[an error occurred while processing this directive]
BBC News
watch One-Minute World News
LANGUAGES
Russian
Polish
Albanian
Greek
Serbian
Turkish
More
Last Updated:  Wednesday, 19 March, 2003, 10:24 GMT
Conservationists play part in lemurs' future
Gerald Durrell
The Trust has been protecting animals for over 40 years
The work of Jersey's Durrell Wildlife Trust has helped to ensure the natural habitat of lemurs in Madagascar is protected.

Staff from the Trust have been helping to educate people in the area about the threats to lemurs by setting up workshops and village festivals.

It is hoped this will increase the numbers of the highly endangered species.

Lake Alaotra is the largest in Madagascar and is the only natural habitat of the Alaotran gentle lemur.

Brighter future

The area was declared a Ramsar Wetland of International Importance in 1998.

But in the past 10 years the number of lemurs has fallen from 7,500 to 3,000, mainly due to marshland being made into rice fields and widespread burning of the land.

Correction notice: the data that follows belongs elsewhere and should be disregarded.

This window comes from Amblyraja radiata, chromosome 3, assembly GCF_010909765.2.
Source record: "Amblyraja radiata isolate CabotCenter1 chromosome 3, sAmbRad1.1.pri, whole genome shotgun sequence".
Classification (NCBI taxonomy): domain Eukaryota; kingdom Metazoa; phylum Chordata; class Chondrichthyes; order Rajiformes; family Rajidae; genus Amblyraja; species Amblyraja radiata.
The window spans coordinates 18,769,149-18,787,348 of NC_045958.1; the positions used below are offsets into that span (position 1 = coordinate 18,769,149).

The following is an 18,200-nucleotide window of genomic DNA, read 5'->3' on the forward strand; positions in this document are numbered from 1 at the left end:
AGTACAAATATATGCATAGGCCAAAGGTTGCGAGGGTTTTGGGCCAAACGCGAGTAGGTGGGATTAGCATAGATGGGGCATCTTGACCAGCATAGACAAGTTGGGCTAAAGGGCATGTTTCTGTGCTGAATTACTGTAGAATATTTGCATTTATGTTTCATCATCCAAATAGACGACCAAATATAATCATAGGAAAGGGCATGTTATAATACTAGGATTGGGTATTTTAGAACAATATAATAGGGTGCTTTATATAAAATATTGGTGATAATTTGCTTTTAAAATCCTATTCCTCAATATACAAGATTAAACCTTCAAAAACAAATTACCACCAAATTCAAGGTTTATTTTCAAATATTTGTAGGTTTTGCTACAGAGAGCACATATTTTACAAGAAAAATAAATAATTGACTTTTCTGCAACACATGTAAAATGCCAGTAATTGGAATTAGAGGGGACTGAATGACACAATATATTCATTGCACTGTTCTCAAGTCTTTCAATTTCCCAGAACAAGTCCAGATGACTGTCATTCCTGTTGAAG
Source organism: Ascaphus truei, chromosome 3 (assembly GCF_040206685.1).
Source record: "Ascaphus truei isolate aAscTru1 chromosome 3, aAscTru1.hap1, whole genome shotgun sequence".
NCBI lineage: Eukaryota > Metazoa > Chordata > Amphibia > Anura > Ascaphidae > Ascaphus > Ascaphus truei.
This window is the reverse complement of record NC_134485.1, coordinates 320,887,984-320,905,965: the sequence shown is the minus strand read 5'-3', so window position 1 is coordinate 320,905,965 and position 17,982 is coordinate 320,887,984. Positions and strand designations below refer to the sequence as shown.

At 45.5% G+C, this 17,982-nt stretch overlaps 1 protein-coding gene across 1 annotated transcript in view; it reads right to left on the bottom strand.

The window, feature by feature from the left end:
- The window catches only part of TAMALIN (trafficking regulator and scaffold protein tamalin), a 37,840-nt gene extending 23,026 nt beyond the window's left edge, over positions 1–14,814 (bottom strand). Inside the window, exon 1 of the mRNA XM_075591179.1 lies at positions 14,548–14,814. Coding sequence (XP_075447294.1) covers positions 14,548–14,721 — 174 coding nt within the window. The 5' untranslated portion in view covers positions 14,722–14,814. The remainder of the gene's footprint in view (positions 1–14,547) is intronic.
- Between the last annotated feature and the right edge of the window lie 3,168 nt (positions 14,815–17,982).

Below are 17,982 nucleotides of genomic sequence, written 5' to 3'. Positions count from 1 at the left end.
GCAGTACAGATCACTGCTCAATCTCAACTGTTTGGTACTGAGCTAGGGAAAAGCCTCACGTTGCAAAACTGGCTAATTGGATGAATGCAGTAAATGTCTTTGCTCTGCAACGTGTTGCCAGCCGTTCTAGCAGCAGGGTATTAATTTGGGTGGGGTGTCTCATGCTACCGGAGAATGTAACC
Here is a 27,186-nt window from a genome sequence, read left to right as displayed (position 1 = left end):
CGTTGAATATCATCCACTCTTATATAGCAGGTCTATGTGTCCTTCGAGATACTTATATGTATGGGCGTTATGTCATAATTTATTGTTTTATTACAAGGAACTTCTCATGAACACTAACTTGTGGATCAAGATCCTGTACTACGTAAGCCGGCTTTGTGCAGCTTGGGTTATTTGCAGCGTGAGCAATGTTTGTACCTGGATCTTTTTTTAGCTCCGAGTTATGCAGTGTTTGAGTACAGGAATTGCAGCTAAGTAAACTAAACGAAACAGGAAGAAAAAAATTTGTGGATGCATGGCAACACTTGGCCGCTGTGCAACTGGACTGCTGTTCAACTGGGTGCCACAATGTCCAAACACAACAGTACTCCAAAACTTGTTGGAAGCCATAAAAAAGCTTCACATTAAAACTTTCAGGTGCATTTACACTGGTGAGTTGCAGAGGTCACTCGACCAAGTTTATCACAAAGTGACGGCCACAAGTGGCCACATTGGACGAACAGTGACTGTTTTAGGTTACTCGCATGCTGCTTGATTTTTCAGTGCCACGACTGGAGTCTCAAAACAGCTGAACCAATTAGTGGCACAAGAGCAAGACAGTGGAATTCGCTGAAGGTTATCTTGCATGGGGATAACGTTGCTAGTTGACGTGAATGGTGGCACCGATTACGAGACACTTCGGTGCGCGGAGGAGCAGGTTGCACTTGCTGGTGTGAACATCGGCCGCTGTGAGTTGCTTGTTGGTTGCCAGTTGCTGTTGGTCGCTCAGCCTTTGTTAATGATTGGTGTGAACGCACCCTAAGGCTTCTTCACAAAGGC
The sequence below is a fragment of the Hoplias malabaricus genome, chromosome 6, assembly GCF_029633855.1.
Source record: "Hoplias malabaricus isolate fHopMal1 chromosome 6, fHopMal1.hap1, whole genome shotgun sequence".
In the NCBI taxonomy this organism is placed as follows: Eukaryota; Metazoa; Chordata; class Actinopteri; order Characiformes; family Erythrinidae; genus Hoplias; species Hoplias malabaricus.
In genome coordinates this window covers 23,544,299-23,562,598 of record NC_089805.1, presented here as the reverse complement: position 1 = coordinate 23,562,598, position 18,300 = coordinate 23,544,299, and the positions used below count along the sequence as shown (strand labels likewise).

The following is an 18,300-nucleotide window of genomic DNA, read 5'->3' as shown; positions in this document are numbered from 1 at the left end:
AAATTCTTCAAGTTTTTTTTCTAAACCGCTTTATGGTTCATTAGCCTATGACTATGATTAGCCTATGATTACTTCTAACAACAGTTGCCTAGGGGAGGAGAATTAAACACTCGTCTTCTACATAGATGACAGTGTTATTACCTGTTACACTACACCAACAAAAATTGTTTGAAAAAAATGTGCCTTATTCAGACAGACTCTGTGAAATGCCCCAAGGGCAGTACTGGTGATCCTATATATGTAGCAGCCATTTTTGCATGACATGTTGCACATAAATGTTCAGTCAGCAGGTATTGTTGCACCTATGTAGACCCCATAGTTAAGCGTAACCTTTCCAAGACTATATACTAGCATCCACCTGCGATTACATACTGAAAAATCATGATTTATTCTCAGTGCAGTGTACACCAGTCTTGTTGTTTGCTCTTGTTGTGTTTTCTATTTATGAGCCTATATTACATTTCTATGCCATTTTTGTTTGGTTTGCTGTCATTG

Villagers also hunted the lemurs for food.

During the past 12 months their numbers have increased by around 300 and Jersey Trust staff are hopeful of a brighter future for the animal.


SEE ALSO:
Smallest primates discovered in Madagascar
14 Nov 00 |  Science/Nature


INTERNET LINKS:
The BBC is not responsible for the content of external internet sites


PRODUCTS AND SERVICES

News Front Page | Africa | Americas | Asia-Pacific | Europe | Middle East | South Asia
UK | Business | Entertainment | Science/Nature | Technology | Health
Have Your Say | In Pictures | Week at a Glance | Country Profiles | In Depth | Programmes
Americas Africa Europe Middle East South Asia Asia Pacific